United States District Court, W.D. Washington, Tacoma
ORDER REVERSING AND REMANDING DEFENDANT'S
DECISION TO DENY BENEFITS
W. CHRISTEL UNITED STATES MAGISTRATE JUDGE.
filed this action, pursuant to 42 U.S.C. § 405(g), for
judicial review of Defendant's denial of her application
for supplemental security income (“SSI”).
Pursuant to 28 U.S.C. § 636(c), Federal Rule of Civil
Procedure 73 and Local Rule MJR 13, the parties have
consented to have this matter heard by the undersigned
Magistrate Judge. See Dkt. 5.
considering the record, the Court concludes the
Administrative Law Judge (“ALJ”) erred when he
failed to provide specific, legitimate reasons supported by
substantial evidence for giving little weight Dr. Luci
Carstens' medical opinion. Had the ALJ properly
considered Dr. Carstens' opinion, Plaintiff's
residual functional capacity (“RFC”) may have
included additional limitations. The ALJ's errors are,
therefore, not harmless, and this matter is reversed and
remanded pursuant to sentence four of 42 U.S.C. § 405(g)
to the Commissioner of Social Security
(“Commissioner”) for further proceedings
consistent with this Order.
AND PROCEDURAL HISTORY
February 24, 2014, Plaintiff filed an application for SSI,
alleging disability as of October 1, 2012. See Dkt.
8, Administrative Record (“AR”) 20. The
application was denied upon initial administrative review and
on reconsideration. See AR 20. A hearing was held
before ALJ Cheri Filion on March 16, 2016. See AR
40-96. A second, supplemental, hearing was held before ALJ
Keith Allred on June 12, 2017. AR 97-130. In a decision dated
August 30, 2017, ALJ Allred determined Plaintiff was not
disabled. See AR 20-33. Plaintiff's request for
review of the ALJ's decision was denied by the Appeals
Council, making the ALJ's decision the final decision of
the Commissioner. See AR 1-5; 20 C.F.R. §
404.981, § 416.1481.
Opening Brief, Plaintiff maintains the ALJ erred by failing
to properly: (1) consider the medical opinion evidence and
(2) consider Plaintiff's subjective symptom testimony.
Dkt. 10, p. 2. Plaintiff requests remand for an award of
benefits. Id. at pp. 17-18.
to 42 U.S.C. § 405(g), this Court may set aside the
Commissioner's denial of social security benefits if the
ALJ's findings are based on legal error or not supported
by substantial evidence in the record as a whole. Bayliss
v. Barnhart, 427 F.3d 1211, 1214 n.1 (9th Cir. 2005)
(citing Tidwell v. Apfel, 161 F.3d 599, 601 (9th
Whether the ALJ properly considered the medical opinion
contends the ALJ erred in his evaluation of the medical
opinions of Dr. Luci Carstens, Ph.D. and Ms. Laura Landstrom,
LMHCA. Dkt. 10, pp. 3-12.
Plaintiff contends the ALJ erred when he gave little weight
to Dr. Carstens' opinion. Dkt. 10, pp. 3-8. The ALJ must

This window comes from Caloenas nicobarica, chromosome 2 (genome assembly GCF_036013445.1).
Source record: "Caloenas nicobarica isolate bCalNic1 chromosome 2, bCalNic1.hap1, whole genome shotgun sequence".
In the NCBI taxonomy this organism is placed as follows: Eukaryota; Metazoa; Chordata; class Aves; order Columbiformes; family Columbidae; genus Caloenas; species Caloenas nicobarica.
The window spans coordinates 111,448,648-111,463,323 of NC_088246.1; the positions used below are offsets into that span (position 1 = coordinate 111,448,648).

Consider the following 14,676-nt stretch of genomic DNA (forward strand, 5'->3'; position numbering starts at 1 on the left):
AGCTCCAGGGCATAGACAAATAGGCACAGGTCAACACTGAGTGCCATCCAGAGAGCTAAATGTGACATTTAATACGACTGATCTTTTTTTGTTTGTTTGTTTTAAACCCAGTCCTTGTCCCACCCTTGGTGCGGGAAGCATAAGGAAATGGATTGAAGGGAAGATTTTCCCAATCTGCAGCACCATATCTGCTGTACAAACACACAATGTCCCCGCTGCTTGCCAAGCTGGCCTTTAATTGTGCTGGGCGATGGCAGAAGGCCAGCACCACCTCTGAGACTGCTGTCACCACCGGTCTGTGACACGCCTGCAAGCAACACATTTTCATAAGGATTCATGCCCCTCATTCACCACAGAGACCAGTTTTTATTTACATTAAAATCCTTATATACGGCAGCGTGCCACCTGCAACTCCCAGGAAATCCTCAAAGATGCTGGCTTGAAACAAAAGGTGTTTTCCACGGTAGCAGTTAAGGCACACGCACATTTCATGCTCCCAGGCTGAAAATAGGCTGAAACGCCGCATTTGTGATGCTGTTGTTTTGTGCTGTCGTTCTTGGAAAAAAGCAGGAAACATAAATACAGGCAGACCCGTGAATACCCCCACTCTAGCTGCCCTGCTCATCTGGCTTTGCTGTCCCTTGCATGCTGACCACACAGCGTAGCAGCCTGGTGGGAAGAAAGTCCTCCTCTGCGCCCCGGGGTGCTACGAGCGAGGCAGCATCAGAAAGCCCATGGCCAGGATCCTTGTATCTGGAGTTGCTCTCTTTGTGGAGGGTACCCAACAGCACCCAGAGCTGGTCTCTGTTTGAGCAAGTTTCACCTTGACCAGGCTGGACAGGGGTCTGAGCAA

provide “clear and convincing” reasons for
rejecting the uncontradicted opinion of either a treating or
examining physician. Lester v. Chater, 81 F.3d 821,
830 (9th Cir. 1996) (citing Embrey v. Bowen, 849
F.2d 418, 422 (9th Cir. 1988); Pitzer v. Sullivan,
908 F.2d 502, 506 (9th Cir. 1990)). When a treating or
examining physician's opinion is contradicted, the
opinion can be rejected “for specific and legitimate
reasons that are supported by substantial evidence in the
record.” Lester, 81 F.3d at 830-31 (citing
Andrews v. Shalala, 53 F.3d 1035, 1043 (9th Cir.
1995); Murray v. Heckler, 722 F.2d 499, 502 (9th
Cir. 1983)). The ALJ can accomplish this by “setting
out a detailed and thorough summary of the facts and
conflicting clinical evidence, stating his interpretation
thereof, and making findings.” Reddick v.
Chater, 157 F.3d 715, 725 (9th Cir. 1998) (citing
Magallanes v. Bowen, 881 F.2d 747, 751 (9th Cir.
2, 2016, Dr. Carstens, an examining psychologist, completed a
Psychological/Psychiatric Evaluation of Plaintiff. AR 666-77.
Dr. Carstens conducted a clinical interview, a mental status
examination (“MSE”), and a Personality Assessment
Inventory of Plaintiff. AR 666-77. She documented her
clinical findings, including Plaintiff's diagnoses. AR
666-77. Dr. Carstens opined Plaintiff was severely limited in
her ability to adapt to changes in a routine work setting,
communicate and perform effectively in a work setting,
maintain appropriate behavior in a work setting, and complete
a normal work day and work week without interruptions from
psychologically based symptoms. AR 669. She found Plaintiff
markedly limited in understanding, remembering and persisting
in tasks by following detailed instructions and performing
activities within a schedule, maintaining regular attendance,
and being punctual within customary tolerances without
special supervision. AR 669. Dr. Carstens also opined
Plaintiff was moderately limited in learning new tasks,